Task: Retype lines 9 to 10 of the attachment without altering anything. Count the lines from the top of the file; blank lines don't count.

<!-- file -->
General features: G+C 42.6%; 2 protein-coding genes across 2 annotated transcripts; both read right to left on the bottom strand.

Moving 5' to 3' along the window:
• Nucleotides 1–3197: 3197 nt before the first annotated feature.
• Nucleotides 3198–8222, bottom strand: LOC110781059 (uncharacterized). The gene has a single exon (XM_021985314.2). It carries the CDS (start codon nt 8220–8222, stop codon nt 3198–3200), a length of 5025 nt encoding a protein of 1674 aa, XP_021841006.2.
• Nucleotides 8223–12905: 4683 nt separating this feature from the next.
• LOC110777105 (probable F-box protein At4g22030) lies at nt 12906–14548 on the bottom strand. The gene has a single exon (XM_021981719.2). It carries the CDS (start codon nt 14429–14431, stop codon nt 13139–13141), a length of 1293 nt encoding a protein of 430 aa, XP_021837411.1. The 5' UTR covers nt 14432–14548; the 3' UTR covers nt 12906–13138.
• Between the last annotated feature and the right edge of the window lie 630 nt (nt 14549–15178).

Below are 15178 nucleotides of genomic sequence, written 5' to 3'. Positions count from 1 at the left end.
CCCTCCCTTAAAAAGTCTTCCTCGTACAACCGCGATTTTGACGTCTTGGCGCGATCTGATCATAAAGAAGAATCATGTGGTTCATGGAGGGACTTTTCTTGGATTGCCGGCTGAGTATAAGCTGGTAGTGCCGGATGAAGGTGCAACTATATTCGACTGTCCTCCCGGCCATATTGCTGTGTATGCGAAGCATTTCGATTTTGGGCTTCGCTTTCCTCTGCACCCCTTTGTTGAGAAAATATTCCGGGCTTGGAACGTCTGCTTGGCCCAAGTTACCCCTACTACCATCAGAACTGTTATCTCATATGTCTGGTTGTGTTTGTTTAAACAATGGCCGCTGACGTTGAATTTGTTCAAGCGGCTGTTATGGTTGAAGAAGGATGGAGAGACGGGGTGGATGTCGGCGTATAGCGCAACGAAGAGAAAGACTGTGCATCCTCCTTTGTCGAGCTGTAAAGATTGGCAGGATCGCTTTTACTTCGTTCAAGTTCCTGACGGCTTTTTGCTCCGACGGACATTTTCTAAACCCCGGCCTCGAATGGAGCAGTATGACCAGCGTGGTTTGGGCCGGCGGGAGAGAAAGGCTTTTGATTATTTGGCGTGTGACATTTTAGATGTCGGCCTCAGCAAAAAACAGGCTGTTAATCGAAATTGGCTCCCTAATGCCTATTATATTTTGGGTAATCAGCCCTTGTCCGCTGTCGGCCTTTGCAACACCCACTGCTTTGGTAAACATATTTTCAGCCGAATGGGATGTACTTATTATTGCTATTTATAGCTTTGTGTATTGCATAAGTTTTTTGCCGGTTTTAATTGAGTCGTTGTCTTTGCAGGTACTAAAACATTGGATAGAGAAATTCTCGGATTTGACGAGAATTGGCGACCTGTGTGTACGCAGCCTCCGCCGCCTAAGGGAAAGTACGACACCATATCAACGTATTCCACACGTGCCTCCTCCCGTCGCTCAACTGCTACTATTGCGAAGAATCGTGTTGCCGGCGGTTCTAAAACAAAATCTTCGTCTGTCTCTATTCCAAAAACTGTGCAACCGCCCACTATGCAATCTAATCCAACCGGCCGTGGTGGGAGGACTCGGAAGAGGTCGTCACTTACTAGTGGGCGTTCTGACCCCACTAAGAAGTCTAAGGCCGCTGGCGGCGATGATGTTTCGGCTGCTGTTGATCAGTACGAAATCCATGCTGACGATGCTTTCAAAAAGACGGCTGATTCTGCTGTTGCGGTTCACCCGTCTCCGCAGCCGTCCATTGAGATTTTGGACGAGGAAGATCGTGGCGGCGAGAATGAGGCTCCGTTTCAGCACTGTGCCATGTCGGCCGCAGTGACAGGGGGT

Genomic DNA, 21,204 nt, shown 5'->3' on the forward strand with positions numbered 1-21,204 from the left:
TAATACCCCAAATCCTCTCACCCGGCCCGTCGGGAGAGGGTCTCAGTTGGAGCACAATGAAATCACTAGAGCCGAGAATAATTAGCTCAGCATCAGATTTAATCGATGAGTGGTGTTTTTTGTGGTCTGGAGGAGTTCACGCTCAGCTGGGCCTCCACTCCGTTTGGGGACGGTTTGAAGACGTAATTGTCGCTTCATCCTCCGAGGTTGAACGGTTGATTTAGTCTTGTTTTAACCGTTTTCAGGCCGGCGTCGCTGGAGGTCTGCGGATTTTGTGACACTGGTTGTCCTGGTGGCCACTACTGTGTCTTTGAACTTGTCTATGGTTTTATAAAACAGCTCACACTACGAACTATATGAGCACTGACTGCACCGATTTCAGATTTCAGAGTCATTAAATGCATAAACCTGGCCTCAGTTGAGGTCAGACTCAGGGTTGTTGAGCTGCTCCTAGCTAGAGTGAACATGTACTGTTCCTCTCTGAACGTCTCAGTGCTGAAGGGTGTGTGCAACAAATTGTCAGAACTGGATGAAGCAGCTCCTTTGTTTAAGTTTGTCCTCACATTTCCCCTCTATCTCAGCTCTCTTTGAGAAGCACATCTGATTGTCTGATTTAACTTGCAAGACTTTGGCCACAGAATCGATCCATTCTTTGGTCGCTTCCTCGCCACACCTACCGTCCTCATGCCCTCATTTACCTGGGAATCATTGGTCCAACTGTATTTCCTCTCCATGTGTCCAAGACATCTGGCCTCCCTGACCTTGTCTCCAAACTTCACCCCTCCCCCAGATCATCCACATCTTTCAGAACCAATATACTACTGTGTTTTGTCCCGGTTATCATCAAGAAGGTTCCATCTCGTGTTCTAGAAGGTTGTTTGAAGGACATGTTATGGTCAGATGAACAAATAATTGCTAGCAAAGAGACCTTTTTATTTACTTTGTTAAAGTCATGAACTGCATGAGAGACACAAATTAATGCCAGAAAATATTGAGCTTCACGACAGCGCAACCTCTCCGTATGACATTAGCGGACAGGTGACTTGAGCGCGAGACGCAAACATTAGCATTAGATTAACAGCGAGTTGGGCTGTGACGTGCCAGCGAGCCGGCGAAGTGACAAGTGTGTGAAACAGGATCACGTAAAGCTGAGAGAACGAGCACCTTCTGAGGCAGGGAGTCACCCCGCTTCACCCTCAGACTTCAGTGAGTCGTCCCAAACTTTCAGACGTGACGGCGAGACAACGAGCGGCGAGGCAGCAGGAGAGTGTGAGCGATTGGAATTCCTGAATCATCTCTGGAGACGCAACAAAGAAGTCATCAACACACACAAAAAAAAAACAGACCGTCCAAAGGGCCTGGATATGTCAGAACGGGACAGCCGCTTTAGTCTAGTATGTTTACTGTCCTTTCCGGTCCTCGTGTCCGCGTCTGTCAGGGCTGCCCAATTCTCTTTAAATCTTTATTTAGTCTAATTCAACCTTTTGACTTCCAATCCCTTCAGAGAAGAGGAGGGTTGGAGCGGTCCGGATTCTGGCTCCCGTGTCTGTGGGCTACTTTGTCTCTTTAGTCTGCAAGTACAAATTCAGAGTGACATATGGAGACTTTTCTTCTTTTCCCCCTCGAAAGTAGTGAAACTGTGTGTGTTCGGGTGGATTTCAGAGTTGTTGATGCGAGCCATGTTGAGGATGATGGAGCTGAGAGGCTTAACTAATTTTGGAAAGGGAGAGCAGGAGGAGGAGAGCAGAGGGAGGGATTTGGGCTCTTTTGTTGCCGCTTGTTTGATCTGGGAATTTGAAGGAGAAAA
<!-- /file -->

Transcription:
CCCTCCCTTAAAAAGTCTTCCTCGTACAACCGCGATTTTGACGTCTTGGCGCGATCTGATCATAAAGAAGAATCATGTGGTTCATGGAGGGACTTTTCTTGGATTGCCGGCTGAGTATAAGCTGGTAGTGCCGGATGAAGGTGCAACTATATTCGACTGTCCTCCCGGCCATATTGCTGTGTATGCGAAGCATTTCGATTTTGGGCTTCGCTTTCCTCTGCACCCCTTTGTTGAGAAAATATTCCGGGCTTGGAACGTCTGCTTGGCCCAAGTTACCCCTACTACCATCAGAACTGTTATCTCATATGTCTGGTTGTGTTTGTTTAAACAATGGCCGCTGACGTTGAATTTGTTCAAGCGGCTGTTATGGTTGAAGAAGGATGGAGAGACGGGGTGGATGTCGGCGTATAGCGCAACGAAGAGAAAGACTGTGCATCCTCCTTTGTCGAGCTGTAAAGATTGGCAGGATCGCTTTTACTTCGTTCAAGTTCCTGACGGCTTTTTGCTCCGACGGACATTTTCTAAACCCCGGCCTCGAATGGAGCAGTATGACCAGCGTGGTTTGGGCCGGCGGGAGAGAAAGGCTTTTGATTATTTGGCGTGTGACATTTTAGATGTCGGCCTCAGCAAAAAACAGGCTGTTAATCGAAATTGGCTCCCTAATGCCTATTATATTTTGGGTAATCAGCCCTTGTCCGCTGTCGGCCTTTGCAACACCCACTGCTTTGGTAAACATATTTTCAGCCGAATGGGATGTACTTATTATTGCTATTTATAGCTTTGTGTATTGCATAAGTTTTTTGCCGGTTTTAATTGAGTCGTTGTCTTTGCAGGTACTAAAACATTGGATAGAGAAATTCTCGGATTTGACGAGAATTGGCGACCTGTGTGTACGCAGCCTCCGCCGCCTAAGGGAAAGTACGACACCATATCAACGTATTCCACACGTGCCTCCTCCCGTCGCTCAACTGCTACTATTGCGAAGAATCGTGTTGCCGGCGGTTCTAAAACAAAATCTTCGTCTGTCTCTATTCCAAAAACTGTGCAACCGCCCACTATGCAATCTAATCCAACCGGCCGTGGTGGGAGGACTCGGAAGAGGTCGTCACTTACTAGTGGGCGTTCTGACCCCACTAAGAAGTCTAAGGCCGCTGGCGGCGATGATGTTTCGGCTGCTGTTGATCAGTACGAAATCCATGCTGACGATGCTTTCAAAAAGACGGCTGATTCTGCTGTTGCGGTTCACCCGTCTCCGCAGCCGTCCATTGAGATTTTGGACGAGGAAGATCGTGGCGGCGAGAATGAGGCTCCGTTTCAGCACTGTGCCATGTCGGCCGCAGTGACAGGGGGT

Genomic DNA, 21,204 nt, shown 5'->3' on the forward strand with positions numbered 1-21,204 from the left: